Welcome to Wednesday Briefs, where authors post free fiction of 1000 words or less each week. I used this prompt: I'm damned if I know!
Total silence followed the crash from the living room.
A panicked shriek answered my call. I hurried out of the bathroom, all kinds of horrible scenarios running through my head. What if Hope had hurt himself? What if he hurt himself real bad?
My pulse sped up, and breathing became an issue, even though the distance was short. Somehow I staggered into the living room, where I stopped, blinking at the scene that greeted me.
Hope must've climbed the shelves where some books, but mostly board games, lived. Shane hadn't been much of a reader—although he loved to lie down with me and have me read stories to him—but he'd been enthusiastic about board games. We'd often spend whole days playing, especially in autumn and winter. I hadn't been as much into the games as Shane, but it made him happy—and horny. I smiled at this memory, then realized I still didn't know where Hope was.
I lifted my gaze and found the books still properly stacked. Only the board games and their contents were scattered all over the floor. Hope hung with his forepaws on the top shelf, struggling with his hind paws to pull himself up completely.
“Hang on there!”
Hope barked, which somehow sounded as if he said, Dude, what do you think I'm doing?
I rushed toward him, mindful of the game pieces and cards strewn everywhere. Hope pedaled wildly with his hind paws while his forepaws left marks in the shelf from his fight to stay there. I grabbed him and cradled him to my chest. He wagged his tail and pushed his cold nose into my ear before he licked my face.
“Okay! Okay, it's fine. You're fine, aren't you?” Hope barked in agreement while I carefully picked our way out of the debris. “This'll take hours to sort out. Shane would've had a fit.”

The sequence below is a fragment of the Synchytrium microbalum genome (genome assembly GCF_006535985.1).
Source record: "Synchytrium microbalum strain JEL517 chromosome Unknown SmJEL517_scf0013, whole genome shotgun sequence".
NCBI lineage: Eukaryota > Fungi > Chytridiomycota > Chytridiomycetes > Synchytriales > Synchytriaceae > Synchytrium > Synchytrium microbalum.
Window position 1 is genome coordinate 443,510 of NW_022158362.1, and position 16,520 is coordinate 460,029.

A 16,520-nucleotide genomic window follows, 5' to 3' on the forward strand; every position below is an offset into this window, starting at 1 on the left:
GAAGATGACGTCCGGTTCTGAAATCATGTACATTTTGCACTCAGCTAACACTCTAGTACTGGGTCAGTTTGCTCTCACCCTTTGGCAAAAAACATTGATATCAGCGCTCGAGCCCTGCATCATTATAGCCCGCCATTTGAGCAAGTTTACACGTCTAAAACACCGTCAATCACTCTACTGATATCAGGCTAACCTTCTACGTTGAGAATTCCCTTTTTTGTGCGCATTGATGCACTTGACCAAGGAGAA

Hope gazed down at the chaos around us, then shook his head. As soon as we left the danger zone he struggled, so I put him down. He ran straight into the scattered games and pushed pieces and bags around with his nose. I groaned. Hadn't I just rescued him?
In my sternest voice, I said, “Hope, get over here. These are not toys for you! They're small pieces and you could—”
I broke off when I realized he could choke on the tiny pieces. Hope, of course, didn't listen to me and kept inspecting everything. With less carefulness than before, I walked after him. When I reached him, he was busy pawing at a closed Scrabble box that had survived the tumble.
I snatched Hope's neck, intent on pulling him in my arms, when he whirled around, growling and baring his teeth. Surprised, I let go of him.
He ignored me. He also increased his efforts to open the box, which he accompanied by snarling. I crouched down next to him. “Do you want that box? Do you want it open?”
Hope stamped his right forepaw on the box. He barked and looked at me expectantly.
I sighed. “I'm damned if I know what the hell I'm doing or what the hell you think you're doing!”
Hope lowered his head and sniffed at the box. I expelled a long breath before I pushed him aside and opened the box. Hope barked and darted his snout toward the cotton bag with the tiles. He snatched it and carried it over to the coffee table, cautiously stepping around the items on the ground. There, he jumped on the table and tugged at the strings that tied the bag.
I followed him, frowning. “You're one weird dog. Here, let me help you.”
After clearing the table, I opened the bag and asked, “Want me to dump the tiles on the table?”
Hope swished his tail from side to side and woofed. I tipped the tiles out, curious as to what Hope intended to do with them. He seemed to be looking for single tiles with his ears perked up and his whole body speaking of a great inner tension. He couldn't seriously know the letters, could he?
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